Sun rips up datacentre design and saves a million

Sun has saved 75 percent of its datacentre power costs bny a major overhaul of Santa Clara facility, and it argues, others can do the same.


A massive datacentre consolidation, hardware refresh, and creative, energy-efficient facility design has allowed Sun to reduce power capacity demand by 75 percent at its Santa Clara, California, datacentre alone.

This has saved the company $1.1 million (£550,000) per year in energy costs, while increasing its datacentre processing power more than four times.

Overall, Sun estimates that its consolidation efforts will save 4,100 tons of CO2 per year and cut 1 percent from its total carbon footprint.

Sun's consolidation grew out of twin promises to reduce carbon dioxide emissions by 20 percent from 2002 levels by 2012 and to achieve a 4 percent operating margin by shedding real state, consolidating datacenter space, and saving energy costs.

In order to maximise its energy savings, Sun not only consolidated all its datacenters down to three -- one each in Santa Clara, Blackwater, in the UK, and Bangalore, India -- but the company refreshed its datacentre hardware with more energy-efficient machines and reassessed its entire approach to datacentre design.

"We discarded the traditional raised-floor, whole-room approach to datacentre cooling in favour of a slab floor and a modular design based on 'pods,' stand-alone structures with their own individual airflow management, integrated cooling power, and network distribution," says Mark Monroe, Sun's director of sustainable computing.

A pod is born

Sun uses multiple APC hot aisle containers, each of which holds two opposing sets of racks back to back and is closed off with a roof and doors to prevent hot and cold air from mixing within the datacentre. Overhead piping and Liebert XD cooling units target each rack individually, directing cooling exactly where it is needed, rather than cooling the room as a whole.

This increases energy efficiency dramatically and lets Sun scale cooling closely with processing power. "We've reduced our power draw in Santa Clara from 2.2 MWs to 560kW using this design," Monroe says. "We also achieve efficiency by keeping the chillers, power distribution systems, and UPSes close to full capacity at all times, rather than the 50 or 25 percent of capacity typical of many datacenters."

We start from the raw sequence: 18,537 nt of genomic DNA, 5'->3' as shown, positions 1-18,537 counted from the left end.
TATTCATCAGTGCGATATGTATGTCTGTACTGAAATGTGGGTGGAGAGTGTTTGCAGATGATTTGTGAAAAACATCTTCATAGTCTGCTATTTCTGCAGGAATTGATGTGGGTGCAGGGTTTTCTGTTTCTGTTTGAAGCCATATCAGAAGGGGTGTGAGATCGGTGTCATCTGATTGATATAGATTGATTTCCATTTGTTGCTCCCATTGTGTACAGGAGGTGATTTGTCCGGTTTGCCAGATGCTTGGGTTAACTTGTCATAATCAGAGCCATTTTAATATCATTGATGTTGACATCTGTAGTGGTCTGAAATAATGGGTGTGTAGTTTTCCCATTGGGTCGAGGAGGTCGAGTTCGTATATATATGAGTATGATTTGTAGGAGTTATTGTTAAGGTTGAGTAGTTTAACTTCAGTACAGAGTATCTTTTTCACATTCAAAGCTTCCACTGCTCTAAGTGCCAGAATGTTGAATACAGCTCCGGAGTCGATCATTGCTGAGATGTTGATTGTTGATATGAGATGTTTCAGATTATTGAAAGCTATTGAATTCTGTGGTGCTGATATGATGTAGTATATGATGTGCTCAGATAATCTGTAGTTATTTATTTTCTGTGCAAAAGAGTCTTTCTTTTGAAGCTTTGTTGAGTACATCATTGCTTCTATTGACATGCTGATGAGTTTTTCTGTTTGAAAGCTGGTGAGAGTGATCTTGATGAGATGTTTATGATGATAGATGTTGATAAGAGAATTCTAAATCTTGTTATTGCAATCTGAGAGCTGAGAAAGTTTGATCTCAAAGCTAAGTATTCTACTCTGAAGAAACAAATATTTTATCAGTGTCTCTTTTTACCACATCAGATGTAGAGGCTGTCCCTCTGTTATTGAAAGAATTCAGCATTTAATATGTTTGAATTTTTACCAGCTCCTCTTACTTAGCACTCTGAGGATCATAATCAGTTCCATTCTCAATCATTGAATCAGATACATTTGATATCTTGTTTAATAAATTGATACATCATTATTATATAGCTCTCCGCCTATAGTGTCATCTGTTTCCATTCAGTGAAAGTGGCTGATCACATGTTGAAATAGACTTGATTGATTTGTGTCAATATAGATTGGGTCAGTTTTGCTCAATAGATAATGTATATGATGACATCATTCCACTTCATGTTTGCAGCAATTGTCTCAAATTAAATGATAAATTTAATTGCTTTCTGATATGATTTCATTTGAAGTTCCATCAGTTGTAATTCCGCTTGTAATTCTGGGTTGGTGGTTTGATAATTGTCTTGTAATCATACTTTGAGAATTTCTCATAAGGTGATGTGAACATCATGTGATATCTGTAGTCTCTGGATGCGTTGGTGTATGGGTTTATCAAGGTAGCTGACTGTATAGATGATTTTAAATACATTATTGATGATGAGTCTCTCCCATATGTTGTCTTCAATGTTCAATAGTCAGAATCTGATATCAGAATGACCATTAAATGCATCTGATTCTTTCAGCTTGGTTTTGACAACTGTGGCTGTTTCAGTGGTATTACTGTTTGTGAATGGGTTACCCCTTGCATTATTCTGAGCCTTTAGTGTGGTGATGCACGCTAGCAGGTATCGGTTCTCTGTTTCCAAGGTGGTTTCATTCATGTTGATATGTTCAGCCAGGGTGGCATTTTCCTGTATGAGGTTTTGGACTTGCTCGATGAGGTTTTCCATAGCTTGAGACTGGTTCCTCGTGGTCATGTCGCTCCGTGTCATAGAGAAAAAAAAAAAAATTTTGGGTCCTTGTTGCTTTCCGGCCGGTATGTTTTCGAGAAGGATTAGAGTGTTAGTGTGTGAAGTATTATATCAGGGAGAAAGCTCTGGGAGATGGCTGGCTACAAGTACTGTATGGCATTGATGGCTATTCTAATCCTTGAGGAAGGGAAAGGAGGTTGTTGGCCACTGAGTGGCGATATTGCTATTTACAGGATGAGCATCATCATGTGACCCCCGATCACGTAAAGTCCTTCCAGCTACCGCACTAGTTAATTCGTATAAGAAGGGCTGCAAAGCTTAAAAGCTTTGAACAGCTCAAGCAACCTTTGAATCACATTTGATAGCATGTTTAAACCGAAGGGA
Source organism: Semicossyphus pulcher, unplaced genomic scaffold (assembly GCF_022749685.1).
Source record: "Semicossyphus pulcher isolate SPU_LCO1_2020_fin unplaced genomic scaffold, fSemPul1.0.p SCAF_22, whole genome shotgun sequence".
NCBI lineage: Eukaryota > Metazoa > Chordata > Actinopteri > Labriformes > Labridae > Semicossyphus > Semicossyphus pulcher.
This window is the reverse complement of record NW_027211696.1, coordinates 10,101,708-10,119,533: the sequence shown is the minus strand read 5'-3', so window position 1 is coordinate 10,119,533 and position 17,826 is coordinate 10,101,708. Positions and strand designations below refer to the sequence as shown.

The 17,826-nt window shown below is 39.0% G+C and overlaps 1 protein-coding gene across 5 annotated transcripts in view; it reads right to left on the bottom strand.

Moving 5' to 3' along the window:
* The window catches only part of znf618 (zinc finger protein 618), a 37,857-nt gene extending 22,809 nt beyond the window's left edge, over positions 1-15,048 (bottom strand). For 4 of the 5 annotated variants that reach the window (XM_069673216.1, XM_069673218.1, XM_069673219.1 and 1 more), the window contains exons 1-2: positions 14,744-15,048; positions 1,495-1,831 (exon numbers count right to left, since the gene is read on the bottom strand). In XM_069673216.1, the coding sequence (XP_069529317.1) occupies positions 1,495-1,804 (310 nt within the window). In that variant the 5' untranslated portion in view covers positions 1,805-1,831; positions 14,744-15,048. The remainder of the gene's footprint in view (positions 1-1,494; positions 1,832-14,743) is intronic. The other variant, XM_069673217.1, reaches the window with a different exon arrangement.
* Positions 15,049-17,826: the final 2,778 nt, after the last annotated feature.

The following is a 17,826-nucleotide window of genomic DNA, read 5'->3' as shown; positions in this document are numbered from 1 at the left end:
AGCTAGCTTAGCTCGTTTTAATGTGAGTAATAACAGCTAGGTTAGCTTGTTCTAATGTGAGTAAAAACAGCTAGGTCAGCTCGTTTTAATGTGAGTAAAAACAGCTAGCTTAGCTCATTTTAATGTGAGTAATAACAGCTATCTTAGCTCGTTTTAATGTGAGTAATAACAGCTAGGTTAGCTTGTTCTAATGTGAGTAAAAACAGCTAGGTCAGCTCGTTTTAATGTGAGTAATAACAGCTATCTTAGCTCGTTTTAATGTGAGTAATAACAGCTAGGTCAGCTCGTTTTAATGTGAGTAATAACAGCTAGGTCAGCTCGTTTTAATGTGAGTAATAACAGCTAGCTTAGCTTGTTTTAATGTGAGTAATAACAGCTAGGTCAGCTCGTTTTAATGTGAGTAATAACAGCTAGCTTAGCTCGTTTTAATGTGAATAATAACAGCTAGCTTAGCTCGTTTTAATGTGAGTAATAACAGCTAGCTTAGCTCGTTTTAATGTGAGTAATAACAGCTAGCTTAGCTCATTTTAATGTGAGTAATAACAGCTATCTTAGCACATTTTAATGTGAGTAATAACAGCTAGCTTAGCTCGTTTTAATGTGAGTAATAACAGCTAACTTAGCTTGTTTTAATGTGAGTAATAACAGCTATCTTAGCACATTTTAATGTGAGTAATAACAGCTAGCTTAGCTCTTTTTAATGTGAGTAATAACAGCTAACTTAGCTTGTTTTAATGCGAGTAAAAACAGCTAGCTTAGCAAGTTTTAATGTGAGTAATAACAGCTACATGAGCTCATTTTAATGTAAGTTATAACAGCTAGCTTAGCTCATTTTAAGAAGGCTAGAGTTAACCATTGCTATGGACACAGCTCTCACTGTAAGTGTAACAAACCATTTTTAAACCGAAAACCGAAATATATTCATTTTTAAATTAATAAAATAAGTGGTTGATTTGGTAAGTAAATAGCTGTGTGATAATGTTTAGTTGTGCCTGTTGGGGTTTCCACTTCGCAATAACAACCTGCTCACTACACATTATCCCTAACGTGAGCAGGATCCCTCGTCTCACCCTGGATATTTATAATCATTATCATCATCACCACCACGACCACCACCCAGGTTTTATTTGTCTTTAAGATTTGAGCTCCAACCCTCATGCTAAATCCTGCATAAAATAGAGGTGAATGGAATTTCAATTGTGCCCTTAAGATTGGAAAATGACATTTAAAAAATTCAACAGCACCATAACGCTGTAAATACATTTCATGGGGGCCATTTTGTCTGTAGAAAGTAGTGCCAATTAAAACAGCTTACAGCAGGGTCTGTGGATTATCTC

In-row APC chilled-water cooling units supplement the overhead units and can sense and react to changing local temperature conditions, so if a 5kW rack is replaced with a 2kW rack, the fans scale down automatically to save power. Sun estimates that scaling back fans by 50 percent reduces power consumption to one-eighth of what it is at 100 percent.

Sun's modular approach also allows for a lot of flexibility and growth. "We can scale power and cooling dramatically without having to change the overall datacentre design," Monroe says.

This is obviously important as racks are likely to get more powerful over time. For power distribution, Sun uses Universal Electric's Starline Track Busways, which are based on a snap-in backplane design similar to track lighting. "Over the life of the datacentre, the Starline systems will save about 50 percent of the copper used in power distribution," Monroe says.

Finally, more energy is saved by the use of Sun Fire T1000 and T2000 servers, which Sun claims can reduce power consumption by 30 percent over competing machines. Sun diverted some of the capital expenses used for construction to pay for the hardware refresh.

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